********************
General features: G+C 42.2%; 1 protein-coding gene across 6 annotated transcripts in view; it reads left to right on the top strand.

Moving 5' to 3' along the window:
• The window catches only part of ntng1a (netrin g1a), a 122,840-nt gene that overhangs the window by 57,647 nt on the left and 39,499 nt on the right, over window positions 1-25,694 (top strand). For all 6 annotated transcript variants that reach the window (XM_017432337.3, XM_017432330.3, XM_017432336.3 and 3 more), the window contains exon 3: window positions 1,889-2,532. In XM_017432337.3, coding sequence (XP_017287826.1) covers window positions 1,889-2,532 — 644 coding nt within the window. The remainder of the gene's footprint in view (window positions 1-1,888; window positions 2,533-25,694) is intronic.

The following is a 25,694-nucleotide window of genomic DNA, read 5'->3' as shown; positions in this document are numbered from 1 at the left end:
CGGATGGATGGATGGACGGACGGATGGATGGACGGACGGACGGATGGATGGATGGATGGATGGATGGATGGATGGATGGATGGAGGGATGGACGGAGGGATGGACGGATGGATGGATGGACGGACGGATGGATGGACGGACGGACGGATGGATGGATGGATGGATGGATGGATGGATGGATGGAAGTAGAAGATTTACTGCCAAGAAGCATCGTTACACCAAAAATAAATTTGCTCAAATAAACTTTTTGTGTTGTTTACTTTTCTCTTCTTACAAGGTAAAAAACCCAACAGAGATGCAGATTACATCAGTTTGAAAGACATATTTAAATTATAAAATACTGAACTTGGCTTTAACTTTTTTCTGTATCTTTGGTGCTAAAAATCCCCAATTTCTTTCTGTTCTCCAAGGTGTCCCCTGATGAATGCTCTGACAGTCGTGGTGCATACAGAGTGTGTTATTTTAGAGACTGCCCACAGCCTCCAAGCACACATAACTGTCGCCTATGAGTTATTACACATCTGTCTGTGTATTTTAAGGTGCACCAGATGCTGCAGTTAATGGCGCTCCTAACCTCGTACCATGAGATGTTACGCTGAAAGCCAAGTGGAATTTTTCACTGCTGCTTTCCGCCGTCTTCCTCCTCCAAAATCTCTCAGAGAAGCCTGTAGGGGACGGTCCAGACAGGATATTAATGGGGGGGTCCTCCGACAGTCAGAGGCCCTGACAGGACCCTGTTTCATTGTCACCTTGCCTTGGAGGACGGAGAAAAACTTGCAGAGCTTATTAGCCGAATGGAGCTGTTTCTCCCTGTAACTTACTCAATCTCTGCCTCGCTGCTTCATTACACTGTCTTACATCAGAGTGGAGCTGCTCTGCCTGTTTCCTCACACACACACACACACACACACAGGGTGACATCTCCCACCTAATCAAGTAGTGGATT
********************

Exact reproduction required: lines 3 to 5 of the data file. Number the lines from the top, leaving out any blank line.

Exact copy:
• The window catches only part of ntng1a (netrin g1a), a 122,840-nt gene that overhangs the window by 57,647 nt on the left and 39,499 nt on the right, over window positions 1-25,694 (top strand). For all 6 annotated transcript variants that reach the window (XM_017432337.3, XM_017432330.3, XM_017432336.3 and 3 more), the window contains exon 3: window positions 1,889-2,532. In XM_017432337.3, coding sequence (XP_017287826.1) covers window positions 1,889-2,532 — 644 coding nt within the window. The remainder of the gene's footprint in view (window positions 1-1,888; window positions 2,533-25,694) is intronic.

The following is a 25,694-nucleotide window of genomic DNA, read 5'->3' as shown; positions in this document are numbered from 1 at the left end:
CGGATGGATGGATGGACGGACGGATGGATGGACGGACGGACGGATGGATGGATGGATGGATGGATGGATGGATGGATGGATGGAGGGATGGACGGAGGGATGGACGGATGGATGGATGGACGGACGGATGGATGGACGGACGGACGGATGGATGGATGGATGGATGGATGGATGGATGGATGGAAGTAGAAGATTTACTGCCAAGAAGCATCGTTACACCAAAAATAAATTTGCTCAAATAAACTTTTTGTGTTGTTTACTTTTCTCTTCTTACAAGGTAAAAAACCCAACAGAGATGCAGATTACATCAGTTTGAAAGACATATTTAAATTATAAAATACTGAACTTGGCTTTAACTTTTTTCTGTATCTTTGGTGCTAAAAATCCCCAATTTCTTTCTGTTCTCCAAGGTGTCCCCTGATGAATGCTCTGACAGTCGTGGTGCATACAGAGTGTGTTATTTTAGAGACTGCCCACAGCCTCCAAGCACACATAACTGTCGCCTATGAGTTATTACACATCTGTCTGTGTATTTTAAGGTGCACCAGATGCTGCAGTTAATGGCGCTCCTAACCTCGTACCATGAGATGTTACGCTGAAAGCCAAGTGGAATTTTTCACTGCTGCTTTCCGCCGTCTTCCTCCTCCAAAATCTCTCAGAGAAGCCTGTAGGGGACGGTCCAGACAGGATATTAATGGGGGGGTCCTCCGACAGTCAGAGGCCCTGACAGGACCCTGTTTCATTGTCACCTTGCCTTGGAGGACGGAGAAAAACTTGCAGAGCTTATTAGCCGAATGGAGCTGTTTCTCCCTGTAACTTACTCAATCTCTGCCTCGCTGCTTCATTACACTGTCTTACATCAGAGTGGAGCTGCTCTGCCTGTTTCCTCACACACACACACACACACACACAGGGTGACATCTCCCACCTAATCAAGTAGTGGATT